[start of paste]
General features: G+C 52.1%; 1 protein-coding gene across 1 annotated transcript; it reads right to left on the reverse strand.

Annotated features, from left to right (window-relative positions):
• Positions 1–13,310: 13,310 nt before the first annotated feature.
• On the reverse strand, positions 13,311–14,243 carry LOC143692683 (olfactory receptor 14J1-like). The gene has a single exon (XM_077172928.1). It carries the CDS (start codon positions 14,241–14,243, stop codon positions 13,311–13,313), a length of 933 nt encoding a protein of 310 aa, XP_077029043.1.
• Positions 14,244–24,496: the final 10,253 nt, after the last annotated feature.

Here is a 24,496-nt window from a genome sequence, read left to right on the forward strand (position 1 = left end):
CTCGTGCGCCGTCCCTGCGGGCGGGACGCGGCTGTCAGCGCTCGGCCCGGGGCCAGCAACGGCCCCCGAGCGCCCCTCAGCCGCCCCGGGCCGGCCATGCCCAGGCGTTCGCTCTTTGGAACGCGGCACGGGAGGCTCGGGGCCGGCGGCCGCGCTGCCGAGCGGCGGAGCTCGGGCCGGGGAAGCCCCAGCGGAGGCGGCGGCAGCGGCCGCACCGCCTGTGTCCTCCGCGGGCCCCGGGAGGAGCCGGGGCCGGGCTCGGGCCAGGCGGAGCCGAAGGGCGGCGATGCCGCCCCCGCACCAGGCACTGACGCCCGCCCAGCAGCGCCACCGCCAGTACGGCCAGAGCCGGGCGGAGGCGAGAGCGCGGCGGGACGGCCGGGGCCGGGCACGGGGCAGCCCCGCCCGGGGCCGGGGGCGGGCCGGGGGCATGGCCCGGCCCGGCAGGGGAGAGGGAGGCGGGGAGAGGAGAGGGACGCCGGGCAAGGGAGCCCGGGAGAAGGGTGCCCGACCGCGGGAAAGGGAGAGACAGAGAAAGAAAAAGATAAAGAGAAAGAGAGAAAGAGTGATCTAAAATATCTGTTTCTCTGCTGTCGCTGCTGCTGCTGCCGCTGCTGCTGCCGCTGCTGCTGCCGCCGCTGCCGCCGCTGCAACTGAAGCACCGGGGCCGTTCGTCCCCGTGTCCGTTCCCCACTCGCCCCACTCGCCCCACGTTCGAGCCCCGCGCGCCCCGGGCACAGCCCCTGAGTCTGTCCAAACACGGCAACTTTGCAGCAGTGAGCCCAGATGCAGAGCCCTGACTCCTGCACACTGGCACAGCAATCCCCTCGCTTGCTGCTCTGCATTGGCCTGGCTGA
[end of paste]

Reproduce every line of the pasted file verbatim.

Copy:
General features: G+C 52.1%; 1 protein-coding gene across 1 annotated transcript; it reads right to left on the reverse strand.

Annotated features, from left to right (window-relative positions):
• Positions 1–13,310: 13,310 nt before the first annotated feature.
• On the reverse strand, positions 13,311–14,243 carry LOC143692683 (olfactory receptor 14J1-like). The gene has a single exon (XM_077172928.1). It carries the CDS (start codon positions 14,241–14,243, stop codon positions 13,311–13,313), a length of 933 nt encoding a protein of 310 aa, XP_077029043.1.
• Positions 14,244–24,496: the final 10,253 nt, after the last annotated feature.

Here is a 24,496-nt window from a genome sequence, read left to right on the forward strand (position 1 = left end):
CTCGTGCGCCGTCCCTGCGGGCGGGACGCGGCTGTCAGCGCTCGGCCCGGGGCCAGCAACGGCCCCCGAGCGCCCCTCAGCCGCCCCGGGCCGGCCATGCCCAGGCGTTCGCTCTTTGGAACGCGGCACGGGAGGCTCGGGGCCGGCGGCCGCGCTGCCGAGCGGCGGAGCTCGGGCCGGGGAAGCCCCAGCGGAGGCGGCGGCAGCGGCCGCACCGCCTGTGTCCTCCGCGGGCCCCGGGAGGAGCCGGGGCCGGGCTCGGGCCAGGCGGAGCCGAAGGGCGGCGATGCCGCCCCCGCACCAGGCACTGACGCCCGCCCAGCAGCGCCACCGCCAGTACGGCCAGAGCCGGGCGGAGGCGAGAGCGCGGCGGGACGGCCGGGGCCGGGCACGGGGCAGCCCCGCCCGGGGCCGGGGGCGGGCCGGGGGCATGGCCCGGCCCGGCAGGGGAGAGGGAGGCGGGGAGAGGAGAGGGACGCCGGGCAAGGGAGCCCGGGAGAAGGGTGCCCGACCGCGGGAAAGGGAGAGACAGAGAAAGAAAAAGATAAAGAGAAAGAGAGAAAGAGTGATCTAAAATATCTGTTTCTCTGCTGTCGCTGCTGCTGCTGCCGCTGCTGCTGCCGCTGCTGCTGCCGCCGCTGCCGCCGCTGCAACTGAAGCACCGGGGCCGTTCGTCCCCGTGTCCGTTCCCCACTCGCCCCACTCGCCCCACGTTCGAGCCCCGCGCGCCCCGGGCACAGCCCCTGAGTCTGTCCAAACACGGCAACTTTGCAGCAGTGAGCCCAGATGCAGAGCCCTGACTCCTGCACACTGGCACAGCAATCCCCTCGCTTGCTGCTCTGCATTGGCCTGGCTGA